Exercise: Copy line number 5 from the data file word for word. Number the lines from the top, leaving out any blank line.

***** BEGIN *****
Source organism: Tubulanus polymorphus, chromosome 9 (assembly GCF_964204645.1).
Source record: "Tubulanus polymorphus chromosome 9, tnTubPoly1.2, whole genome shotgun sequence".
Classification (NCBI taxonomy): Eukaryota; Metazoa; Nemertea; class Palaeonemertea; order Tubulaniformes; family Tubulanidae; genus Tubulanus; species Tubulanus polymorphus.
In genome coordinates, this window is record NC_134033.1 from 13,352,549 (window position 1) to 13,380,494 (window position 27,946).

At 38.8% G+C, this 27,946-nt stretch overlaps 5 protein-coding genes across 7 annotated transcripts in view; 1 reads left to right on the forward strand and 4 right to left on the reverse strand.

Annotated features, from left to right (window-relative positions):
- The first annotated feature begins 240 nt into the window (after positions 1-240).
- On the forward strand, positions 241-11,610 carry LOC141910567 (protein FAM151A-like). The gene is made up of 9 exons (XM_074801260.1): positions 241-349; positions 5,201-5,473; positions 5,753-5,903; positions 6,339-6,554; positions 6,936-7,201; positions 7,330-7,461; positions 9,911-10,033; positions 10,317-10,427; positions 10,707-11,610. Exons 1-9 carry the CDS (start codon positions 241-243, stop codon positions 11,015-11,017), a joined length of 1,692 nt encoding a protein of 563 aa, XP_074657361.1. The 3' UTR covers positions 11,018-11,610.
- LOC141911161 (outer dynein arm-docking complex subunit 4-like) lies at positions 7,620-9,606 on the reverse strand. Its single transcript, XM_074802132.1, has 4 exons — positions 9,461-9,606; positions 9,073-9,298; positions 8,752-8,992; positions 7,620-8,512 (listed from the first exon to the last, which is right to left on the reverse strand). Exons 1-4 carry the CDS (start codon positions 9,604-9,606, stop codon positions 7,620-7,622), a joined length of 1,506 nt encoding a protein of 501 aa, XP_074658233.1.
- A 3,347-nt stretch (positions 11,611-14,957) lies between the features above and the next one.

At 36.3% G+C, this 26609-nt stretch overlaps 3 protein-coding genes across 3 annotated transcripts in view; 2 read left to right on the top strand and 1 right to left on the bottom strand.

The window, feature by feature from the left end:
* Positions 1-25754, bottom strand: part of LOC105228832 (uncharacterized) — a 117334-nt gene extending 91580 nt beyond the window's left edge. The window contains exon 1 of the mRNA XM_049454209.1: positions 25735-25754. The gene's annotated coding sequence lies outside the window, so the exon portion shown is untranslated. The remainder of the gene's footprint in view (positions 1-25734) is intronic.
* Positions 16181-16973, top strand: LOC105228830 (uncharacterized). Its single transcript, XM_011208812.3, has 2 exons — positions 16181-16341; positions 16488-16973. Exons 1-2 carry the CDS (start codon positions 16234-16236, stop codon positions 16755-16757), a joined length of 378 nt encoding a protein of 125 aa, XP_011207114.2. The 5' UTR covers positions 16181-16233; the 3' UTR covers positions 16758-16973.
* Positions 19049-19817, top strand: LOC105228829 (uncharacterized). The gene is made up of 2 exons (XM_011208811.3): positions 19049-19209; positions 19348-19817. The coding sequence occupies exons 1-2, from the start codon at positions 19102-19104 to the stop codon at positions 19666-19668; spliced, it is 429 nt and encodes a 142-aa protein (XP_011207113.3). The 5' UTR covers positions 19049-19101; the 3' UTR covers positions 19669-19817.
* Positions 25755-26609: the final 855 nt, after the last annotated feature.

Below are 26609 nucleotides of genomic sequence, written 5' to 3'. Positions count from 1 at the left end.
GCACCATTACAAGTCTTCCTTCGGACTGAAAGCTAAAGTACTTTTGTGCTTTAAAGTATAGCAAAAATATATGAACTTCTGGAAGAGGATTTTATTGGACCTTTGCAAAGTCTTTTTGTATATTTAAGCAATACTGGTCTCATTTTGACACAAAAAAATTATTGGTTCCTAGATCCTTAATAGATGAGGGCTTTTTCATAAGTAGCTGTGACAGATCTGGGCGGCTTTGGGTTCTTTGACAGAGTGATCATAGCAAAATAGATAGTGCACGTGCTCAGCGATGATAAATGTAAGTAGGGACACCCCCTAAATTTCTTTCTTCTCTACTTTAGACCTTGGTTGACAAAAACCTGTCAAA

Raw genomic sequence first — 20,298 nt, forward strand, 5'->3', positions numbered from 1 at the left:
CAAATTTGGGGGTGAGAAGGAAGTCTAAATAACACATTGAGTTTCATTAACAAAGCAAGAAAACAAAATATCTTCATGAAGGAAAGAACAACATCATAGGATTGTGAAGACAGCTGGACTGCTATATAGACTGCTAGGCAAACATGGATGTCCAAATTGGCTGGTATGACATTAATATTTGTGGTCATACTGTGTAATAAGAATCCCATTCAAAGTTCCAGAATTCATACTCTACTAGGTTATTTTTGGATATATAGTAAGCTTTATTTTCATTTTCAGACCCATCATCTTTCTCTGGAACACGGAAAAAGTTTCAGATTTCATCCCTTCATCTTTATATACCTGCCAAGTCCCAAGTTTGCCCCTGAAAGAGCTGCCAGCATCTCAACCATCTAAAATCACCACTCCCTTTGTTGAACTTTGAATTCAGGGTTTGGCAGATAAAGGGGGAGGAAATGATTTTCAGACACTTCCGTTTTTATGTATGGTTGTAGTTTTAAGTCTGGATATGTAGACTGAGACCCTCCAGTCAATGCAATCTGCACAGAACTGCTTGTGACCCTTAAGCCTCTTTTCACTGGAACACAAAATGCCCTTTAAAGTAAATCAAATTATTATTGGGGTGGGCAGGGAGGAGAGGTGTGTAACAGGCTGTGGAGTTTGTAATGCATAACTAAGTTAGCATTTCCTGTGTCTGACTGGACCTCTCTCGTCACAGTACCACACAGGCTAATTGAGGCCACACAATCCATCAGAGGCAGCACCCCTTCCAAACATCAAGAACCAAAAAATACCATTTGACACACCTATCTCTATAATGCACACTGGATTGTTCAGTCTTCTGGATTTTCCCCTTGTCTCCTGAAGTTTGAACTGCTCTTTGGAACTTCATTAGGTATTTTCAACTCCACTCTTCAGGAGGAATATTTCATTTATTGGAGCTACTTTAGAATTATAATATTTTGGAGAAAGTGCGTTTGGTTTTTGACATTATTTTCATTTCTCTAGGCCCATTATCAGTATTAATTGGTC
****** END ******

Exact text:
At 38.8% G+C, this 27,946-nt stretch overlaps 5 protein-coding genes across 7 annotated transcripts in view; 1 reads left to right on the forward strand and 4 right to left on the reverse strand.